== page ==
From Stettin in the Baltic to Trieste in the Adriatic, an iron curtain has descended across the Continent. Behind that line lie all the capitals of the ancient states of Central and Eastern Europe. Warsaw, Berlin, Prague, Vienna, Budapest, Belgrade, Bucharest and Sofia, all these famous cities and the populations around them lie in what I must call the Soviet sphere…
Winston Churchill delivered his speech “The Sinews of Peace” on March 5, 1946 before a large crowd in Fulton, Missouri, where Churchill was receiving an honorary college degree. Though the term “iron curtain” had been coined much earlier, and even applied to the Soviet Union by a handful of commentators, Churchill’s use of the term in America is regarded as a defining moment in Cold War history and East-West relations. Churchill’s host in Fulton was President Truman, who the following year responded to the call for a more muscular policy towards Communism with the Truman Doctrine, establishing the US as global watchdog and policeman.
Especially when coupled with his famous 1936 reference to “a riddle wrapped in a mystery inside an enigma,” Churchill’s curtain metaphor reinforced the image of an inscrutable and unpredictable nation. But in his speech Churchill was clear on one point: “From what I have seen of our Russian friends and Allies during the war, I am convinced that there is nothing they admire so much as strength, and there is nothing for which they have less respect than for weakness, especially military weakness.” In his last paragraphs, Churchill warns his post-war audience that the world, once again, is at a decisive moment: “If these all-important years are allowed to slip away then indeed catastrophe may overwhelm us all. Last time I saw it all coming and cried aloud to my own fellow-countrymen and to the world, but no one paid any attention.”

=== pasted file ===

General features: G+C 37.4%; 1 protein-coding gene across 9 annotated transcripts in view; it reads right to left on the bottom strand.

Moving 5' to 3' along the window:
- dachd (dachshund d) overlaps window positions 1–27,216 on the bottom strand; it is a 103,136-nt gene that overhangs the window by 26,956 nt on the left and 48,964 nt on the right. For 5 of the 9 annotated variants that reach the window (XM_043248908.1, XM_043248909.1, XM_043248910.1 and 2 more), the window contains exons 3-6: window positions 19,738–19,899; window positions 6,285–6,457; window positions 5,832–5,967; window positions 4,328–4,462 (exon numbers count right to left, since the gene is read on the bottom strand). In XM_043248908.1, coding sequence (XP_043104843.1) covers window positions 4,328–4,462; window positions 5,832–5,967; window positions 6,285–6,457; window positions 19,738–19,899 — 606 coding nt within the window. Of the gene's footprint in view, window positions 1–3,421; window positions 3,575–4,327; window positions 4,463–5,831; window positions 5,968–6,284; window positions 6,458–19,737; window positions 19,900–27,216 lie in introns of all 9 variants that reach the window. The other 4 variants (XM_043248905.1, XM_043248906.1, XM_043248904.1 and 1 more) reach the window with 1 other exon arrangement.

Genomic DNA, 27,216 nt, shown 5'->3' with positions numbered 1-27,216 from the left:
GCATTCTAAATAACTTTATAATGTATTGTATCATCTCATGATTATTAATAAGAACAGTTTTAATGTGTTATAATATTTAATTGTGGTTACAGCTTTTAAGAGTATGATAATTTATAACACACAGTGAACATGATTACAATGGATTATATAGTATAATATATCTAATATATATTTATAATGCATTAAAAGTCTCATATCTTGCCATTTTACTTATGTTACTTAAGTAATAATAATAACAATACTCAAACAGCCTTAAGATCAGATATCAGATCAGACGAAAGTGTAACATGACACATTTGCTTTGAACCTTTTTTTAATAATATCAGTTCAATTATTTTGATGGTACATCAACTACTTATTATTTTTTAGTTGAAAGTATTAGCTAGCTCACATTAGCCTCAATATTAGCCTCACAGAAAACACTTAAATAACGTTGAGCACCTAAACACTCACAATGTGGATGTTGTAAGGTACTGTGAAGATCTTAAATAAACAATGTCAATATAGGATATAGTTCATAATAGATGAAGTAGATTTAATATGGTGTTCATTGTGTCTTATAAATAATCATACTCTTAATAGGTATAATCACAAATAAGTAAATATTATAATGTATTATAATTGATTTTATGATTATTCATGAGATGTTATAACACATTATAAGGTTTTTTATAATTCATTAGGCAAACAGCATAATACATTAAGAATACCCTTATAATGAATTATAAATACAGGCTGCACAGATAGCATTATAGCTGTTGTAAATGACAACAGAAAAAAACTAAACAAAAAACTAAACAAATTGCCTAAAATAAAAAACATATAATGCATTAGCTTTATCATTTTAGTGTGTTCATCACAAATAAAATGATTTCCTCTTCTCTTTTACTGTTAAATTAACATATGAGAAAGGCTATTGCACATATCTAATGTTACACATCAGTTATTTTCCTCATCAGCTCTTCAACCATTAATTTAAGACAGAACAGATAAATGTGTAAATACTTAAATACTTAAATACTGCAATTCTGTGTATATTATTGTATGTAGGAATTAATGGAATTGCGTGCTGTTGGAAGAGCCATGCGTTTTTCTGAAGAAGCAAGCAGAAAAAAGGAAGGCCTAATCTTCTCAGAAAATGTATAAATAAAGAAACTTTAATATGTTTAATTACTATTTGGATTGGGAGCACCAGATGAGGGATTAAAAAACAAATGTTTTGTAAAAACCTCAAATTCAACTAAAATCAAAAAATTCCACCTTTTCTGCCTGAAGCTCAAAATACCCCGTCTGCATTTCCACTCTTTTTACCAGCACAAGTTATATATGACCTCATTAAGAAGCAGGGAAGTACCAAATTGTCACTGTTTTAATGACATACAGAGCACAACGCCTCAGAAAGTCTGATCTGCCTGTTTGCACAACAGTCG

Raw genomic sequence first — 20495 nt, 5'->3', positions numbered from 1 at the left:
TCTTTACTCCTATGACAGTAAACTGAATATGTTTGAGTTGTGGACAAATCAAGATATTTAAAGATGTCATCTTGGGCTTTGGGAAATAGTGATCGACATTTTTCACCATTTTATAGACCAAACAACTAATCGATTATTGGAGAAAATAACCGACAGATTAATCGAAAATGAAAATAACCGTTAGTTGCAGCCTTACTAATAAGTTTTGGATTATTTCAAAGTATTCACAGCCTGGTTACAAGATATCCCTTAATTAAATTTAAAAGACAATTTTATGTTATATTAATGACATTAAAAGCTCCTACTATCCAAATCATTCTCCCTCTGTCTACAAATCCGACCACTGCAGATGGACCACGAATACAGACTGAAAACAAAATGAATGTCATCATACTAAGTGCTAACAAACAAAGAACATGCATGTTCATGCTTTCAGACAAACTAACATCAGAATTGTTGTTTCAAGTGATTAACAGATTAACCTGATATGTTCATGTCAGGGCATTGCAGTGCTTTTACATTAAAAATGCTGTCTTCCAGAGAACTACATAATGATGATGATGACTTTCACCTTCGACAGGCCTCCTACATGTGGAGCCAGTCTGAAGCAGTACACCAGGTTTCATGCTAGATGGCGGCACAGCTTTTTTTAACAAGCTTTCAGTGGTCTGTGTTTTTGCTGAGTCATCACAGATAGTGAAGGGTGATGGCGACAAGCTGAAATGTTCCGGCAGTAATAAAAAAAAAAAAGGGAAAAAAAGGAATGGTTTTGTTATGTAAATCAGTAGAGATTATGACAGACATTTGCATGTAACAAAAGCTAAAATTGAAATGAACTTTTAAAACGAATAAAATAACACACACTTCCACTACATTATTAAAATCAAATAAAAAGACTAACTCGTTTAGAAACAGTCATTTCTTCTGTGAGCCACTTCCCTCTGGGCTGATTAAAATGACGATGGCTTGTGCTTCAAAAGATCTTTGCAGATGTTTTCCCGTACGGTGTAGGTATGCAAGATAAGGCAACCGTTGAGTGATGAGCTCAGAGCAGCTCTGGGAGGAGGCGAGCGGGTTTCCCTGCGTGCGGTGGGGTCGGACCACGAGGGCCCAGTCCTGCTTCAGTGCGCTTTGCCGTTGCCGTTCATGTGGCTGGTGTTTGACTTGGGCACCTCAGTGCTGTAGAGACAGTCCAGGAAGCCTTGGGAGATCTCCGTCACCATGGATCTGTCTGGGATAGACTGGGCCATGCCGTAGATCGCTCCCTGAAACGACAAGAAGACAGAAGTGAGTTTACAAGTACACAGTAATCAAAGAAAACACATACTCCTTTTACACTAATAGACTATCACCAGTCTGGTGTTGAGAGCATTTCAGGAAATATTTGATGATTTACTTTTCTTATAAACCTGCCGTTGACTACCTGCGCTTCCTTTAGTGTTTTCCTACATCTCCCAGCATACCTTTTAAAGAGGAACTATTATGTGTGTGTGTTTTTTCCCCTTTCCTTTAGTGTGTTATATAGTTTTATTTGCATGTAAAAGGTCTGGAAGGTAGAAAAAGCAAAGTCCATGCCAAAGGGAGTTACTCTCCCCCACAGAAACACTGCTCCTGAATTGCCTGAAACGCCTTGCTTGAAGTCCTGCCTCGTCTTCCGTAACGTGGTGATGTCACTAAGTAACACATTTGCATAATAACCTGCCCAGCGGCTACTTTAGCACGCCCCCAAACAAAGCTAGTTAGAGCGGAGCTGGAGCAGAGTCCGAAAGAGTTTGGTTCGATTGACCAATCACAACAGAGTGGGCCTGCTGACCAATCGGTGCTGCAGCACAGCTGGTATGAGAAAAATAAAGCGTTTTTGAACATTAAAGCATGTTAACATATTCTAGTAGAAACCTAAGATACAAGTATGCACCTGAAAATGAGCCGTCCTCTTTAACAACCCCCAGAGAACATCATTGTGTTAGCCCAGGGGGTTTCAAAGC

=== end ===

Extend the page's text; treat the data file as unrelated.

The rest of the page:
Recent books on modern Russia contain a range of forewarnings. Although Marcel H. Van Herpen’s Putin’s Wars concentrates on the conflicts in Chechnya and Georgia, the author ominously notes Putin’s longstanding claim that Ukraine is “not really a country,” and ripe for “desovereignization.” Van Herpen goes on to quote Zbigniew Brzezinski’s 2012 observation that, based on the worldview now promoted in Moscow, Russia and Ukraine may be locked in a death-duel: “It cannot be stressed enough that without Ukraine, Russia ceases to be an empire, but with Ukraine suborned and then subordinated, Russia automatically becomes an empire” (Strategic Visions: America and the Crisis of Global Power)
As described in Peter Pomerantsev’s Nothing Is True and Everything Is Possible: The Surreal Heart of the New Russia, Putin’s neo-imperialism is powered by television. Exchanging the iron curtain and the stodgy politics for the “weaponization” of information and entertainment, television in the new Russia has become “the central mechanism of a new type of authoritarianism, one far subtler than twentieth-century strains,” says Pomerantsev:
The task is to synthesize Soviet control with Western entertainment … [mixing] show business and propaganda, ratings with authoritarianism. And at the center of the great show is the President himself, created from a no one, a gray fuzz via the power of television, so that he morphs as rapidly as a performance artist among his roles of soldier, lover, bare-chested hunter, businessman, spy, tsar, superman.